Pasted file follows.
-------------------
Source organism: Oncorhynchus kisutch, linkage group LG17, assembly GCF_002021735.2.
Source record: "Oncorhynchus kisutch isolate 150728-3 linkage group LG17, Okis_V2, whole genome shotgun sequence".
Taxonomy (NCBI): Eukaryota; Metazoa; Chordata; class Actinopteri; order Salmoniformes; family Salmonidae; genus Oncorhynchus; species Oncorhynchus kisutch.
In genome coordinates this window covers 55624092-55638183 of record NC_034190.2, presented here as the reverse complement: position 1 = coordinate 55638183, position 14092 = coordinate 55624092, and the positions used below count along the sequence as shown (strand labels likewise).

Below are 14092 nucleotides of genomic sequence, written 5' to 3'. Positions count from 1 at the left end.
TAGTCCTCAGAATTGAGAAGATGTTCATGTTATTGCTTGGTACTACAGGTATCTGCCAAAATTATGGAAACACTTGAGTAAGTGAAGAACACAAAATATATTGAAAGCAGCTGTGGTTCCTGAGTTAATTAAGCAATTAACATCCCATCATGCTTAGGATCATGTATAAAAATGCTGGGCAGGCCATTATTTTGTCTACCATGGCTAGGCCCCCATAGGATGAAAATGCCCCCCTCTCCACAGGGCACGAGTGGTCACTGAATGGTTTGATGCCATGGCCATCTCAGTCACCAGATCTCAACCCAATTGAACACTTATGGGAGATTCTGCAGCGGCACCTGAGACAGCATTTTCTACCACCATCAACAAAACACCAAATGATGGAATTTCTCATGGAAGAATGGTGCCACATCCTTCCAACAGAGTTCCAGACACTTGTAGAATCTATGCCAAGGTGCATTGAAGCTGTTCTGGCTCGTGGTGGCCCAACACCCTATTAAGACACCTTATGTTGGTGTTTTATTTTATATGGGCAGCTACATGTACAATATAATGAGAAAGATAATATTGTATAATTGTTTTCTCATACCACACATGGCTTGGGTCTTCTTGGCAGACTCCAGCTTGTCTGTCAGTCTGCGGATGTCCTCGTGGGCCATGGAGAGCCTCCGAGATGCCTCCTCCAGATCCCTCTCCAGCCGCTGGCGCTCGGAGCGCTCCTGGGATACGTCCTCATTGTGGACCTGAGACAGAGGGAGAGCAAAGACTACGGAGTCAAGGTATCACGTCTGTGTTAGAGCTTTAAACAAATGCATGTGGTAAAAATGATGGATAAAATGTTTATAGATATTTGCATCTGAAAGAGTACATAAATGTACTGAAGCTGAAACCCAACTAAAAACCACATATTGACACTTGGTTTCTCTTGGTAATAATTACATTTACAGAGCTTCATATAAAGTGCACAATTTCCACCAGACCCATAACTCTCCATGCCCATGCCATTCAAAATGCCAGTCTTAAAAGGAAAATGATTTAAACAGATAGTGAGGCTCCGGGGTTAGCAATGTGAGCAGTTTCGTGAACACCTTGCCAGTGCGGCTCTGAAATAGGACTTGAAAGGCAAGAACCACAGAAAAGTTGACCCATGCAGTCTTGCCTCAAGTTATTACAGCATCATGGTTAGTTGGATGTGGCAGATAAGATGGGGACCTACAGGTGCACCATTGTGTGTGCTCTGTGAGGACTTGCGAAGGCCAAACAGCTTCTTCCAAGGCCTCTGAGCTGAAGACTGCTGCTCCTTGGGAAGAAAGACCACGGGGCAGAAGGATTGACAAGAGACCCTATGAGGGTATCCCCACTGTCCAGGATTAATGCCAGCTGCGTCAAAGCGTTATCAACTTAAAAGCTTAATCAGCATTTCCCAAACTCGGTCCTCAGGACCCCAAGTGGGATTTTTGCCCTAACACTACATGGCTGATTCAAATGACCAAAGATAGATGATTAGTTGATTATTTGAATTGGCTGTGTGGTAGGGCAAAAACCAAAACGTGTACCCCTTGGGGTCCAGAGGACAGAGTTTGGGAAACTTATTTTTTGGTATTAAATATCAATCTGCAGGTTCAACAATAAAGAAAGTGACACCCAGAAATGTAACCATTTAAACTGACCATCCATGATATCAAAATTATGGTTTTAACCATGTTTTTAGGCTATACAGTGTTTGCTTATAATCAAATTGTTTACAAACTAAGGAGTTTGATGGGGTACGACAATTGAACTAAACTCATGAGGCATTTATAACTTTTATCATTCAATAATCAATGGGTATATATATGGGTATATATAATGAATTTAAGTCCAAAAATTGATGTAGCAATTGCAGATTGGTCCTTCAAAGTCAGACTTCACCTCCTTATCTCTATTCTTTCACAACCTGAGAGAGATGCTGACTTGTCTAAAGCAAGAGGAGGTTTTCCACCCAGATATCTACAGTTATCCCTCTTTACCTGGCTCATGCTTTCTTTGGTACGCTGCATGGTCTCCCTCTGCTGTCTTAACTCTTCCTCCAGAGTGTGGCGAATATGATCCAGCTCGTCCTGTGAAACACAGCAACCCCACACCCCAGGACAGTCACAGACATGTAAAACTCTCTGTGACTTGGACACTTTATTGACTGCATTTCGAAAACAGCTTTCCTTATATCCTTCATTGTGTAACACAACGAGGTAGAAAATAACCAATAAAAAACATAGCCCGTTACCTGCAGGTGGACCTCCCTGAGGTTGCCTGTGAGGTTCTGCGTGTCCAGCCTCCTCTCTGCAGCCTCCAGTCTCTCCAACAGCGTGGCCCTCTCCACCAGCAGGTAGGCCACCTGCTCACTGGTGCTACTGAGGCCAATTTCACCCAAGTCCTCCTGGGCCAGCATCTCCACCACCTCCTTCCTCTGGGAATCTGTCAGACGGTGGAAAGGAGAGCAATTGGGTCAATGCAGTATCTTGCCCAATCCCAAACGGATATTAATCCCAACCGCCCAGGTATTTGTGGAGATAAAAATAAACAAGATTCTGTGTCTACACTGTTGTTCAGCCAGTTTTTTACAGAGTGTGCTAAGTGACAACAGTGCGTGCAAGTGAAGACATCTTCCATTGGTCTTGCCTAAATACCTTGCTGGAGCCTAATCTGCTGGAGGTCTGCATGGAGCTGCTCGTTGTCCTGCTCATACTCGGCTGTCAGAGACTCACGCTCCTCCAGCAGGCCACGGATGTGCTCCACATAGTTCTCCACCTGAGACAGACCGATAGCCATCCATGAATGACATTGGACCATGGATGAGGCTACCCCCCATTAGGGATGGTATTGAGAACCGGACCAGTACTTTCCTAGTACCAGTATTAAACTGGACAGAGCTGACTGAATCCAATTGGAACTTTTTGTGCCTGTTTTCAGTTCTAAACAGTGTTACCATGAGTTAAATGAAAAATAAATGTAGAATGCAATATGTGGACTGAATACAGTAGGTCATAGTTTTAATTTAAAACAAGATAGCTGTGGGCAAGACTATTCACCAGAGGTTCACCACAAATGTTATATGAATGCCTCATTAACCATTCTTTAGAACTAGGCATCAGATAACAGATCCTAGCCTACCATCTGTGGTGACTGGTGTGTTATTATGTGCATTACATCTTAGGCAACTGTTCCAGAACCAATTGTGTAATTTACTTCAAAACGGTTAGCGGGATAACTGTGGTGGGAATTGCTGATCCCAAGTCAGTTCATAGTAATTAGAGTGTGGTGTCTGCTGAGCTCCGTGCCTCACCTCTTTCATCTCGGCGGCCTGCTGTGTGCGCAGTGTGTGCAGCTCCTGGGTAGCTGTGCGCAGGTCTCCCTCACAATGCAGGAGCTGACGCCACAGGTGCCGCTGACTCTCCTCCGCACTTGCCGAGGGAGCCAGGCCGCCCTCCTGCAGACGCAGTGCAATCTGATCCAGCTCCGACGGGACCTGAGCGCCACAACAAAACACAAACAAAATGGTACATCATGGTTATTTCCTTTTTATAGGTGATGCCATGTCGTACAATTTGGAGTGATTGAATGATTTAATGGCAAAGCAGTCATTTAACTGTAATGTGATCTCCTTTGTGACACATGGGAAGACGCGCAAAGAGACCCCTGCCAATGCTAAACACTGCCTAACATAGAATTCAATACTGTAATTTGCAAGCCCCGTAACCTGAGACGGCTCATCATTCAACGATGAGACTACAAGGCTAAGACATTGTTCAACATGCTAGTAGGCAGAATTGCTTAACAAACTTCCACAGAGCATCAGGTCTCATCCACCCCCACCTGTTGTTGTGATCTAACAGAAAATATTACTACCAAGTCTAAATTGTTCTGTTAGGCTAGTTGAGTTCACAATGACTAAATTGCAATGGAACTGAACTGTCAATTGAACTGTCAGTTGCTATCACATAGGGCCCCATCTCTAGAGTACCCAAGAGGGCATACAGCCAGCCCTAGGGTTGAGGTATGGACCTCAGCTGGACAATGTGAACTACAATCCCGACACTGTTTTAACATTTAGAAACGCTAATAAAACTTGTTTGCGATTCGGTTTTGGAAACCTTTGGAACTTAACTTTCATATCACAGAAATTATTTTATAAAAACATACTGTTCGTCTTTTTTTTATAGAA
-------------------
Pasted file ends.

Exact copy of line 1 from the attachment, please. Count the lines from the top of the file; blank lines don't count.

Source organism: Oncorhynchus kisutch, linkage group LG17, assembly GCF_002021735.2.